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The phylogeographic architecture of the fucoid seaweed Ascophyllum nodosum: an intertidal ‘marine tree’ and survivor of more than one glacial–interglacial cycle

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Abstract:

Abstract Aim 

Ascophyllum nodosum (L.) Le Jolis is a dominant fucoid seaweed occurring along sheltered, rocky shores throughout the North Atlantic (but not in the Pacific), where it is a foundational species of the intertidal community. Its large size and vulnerability to ice-scour have led to the hypothesis that contemporary populations in the north-west Atlantic may be the result of de novo recolonization from the north-east Atlantic since the Last Glacial Maximum (LGM) (c. 20 ka). We tested this hypothesis. Location 

Temperate North Atlantic rocky intertidal between c. 42 and 65° N latitude. Methods 

More than 1300 individuals from 28 populations were sampled from across the entire range of A. nodosum and genotyped for six microsatellite loci, and > 500 individuals were genotyped for two mitochondrial loci, an intergenic spacer (IGS) and the tRNA (W) gene (trnW). Population structure and historical demography were analysed in a standard population genetics and coalescence framework. Results 

Based on the presence of private alleles and haplotypes, we found that A. nodosum has survived on both sides of the Atlantic (since before the LGM, dating back to at least the penultimate Eemian interglacial) with similar effective population sizes and divergence times (1.2 and 0.8 Ma). Dispersal has been predominantly from Europe to North America, and there is very weak present-day population differentiation across the North Atlantic. Diversity measures provided additional support for determining the location of refugia. Main conclusions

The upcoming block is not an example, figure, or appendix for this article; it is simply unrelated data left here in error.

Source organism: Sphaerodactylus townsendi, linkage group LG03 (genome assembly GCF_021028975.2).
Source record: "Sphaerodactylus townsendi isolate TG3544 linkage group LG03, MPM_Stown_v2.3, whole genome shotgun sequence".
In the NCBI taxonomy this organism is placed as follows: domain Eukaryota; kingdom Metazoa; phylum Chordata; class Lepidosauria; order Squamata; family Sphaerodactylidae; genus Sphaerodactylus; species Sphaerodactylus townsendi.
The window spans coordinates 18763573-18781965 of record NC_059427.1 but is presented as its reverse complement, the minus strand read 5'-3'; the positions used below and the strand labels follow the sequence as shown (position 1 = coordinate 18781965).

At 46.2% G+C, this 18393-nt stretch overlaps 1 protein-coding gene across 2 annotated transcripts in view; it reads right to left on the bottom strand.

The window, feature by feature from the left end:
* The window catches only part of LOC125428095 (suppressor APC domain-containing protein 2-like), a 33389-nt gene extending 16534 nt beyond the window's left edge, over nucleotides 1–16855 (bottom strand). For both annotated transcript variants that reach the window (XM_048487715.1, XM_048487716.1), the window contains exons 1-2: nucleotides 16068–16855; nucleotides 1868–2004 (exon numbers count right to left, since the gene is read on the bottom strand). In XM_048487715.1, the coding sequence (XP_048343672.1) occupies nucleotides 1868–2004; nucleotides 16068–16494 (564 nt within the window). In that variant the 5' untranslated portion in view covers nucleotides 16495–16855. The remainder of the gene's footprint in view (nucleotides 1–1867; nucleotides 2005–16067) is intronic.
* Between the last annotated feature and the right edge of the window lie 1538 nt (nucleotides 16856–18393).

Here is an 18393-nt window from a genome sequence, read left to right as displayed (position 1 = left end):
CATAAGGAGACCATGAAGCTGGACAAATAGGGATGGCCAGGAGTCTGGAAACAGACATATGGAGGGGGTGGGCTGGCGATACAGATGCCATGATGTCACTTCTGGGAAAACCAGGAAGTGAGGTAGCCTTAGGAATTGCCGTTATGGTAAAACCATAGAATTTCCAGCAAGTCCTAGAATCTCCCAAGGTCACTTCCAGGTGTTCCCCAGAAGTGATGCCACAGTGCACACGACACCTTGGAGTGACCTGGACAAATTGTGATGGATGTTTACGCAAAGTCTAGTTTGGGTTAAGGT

Ascophyllum nodosum was apparently little affected by the LGM, although contemporary climate change is likely to have major effects on its latitudinal distribution on both sides of the North Atlantic. It is a very long-lived species, analogous in virtually all demographic aspects to a tree – resistant to extinction but vulnerable to catastrophic events. The Brittany peninsula is a hotspot of genetic diversity worthy of conservation.

Keywords: Ascophyllum nodosum; Last Glacial Maximum; Ne; coalescence; long-distance dispersal; microsatellites; mtDNA; phylogeography; recolonization

Document Type: Research Article

DOI: https://doi.org/10.1111/j.1365-2699.2009.02262.x

Affiliations: 1: Department of Biology, California State University at Fresno, 2555 East San Ramon Ave, Fresno, CA 93740, USA 2: Department of Marine Benthic Ecology & Evolution, Centre for Ecological and Evolutionary Studies, The University of Groningen, Biological Centre, Kerklaan 30, 9750 AA Haren, The Netherlands 3: Evolution et Genetique des Populations Marines, UMR-CNRS-UPMC 7144, Station Biologique de Roscoff, BP 74, Place Georges Teissier, 29682 Roscoff Cedex, France 4: Department of Marine Ecology, University of Gothenburg, Box 461, SE-405 30 Göteborg, Sweden

Publication date: 2010-05-01

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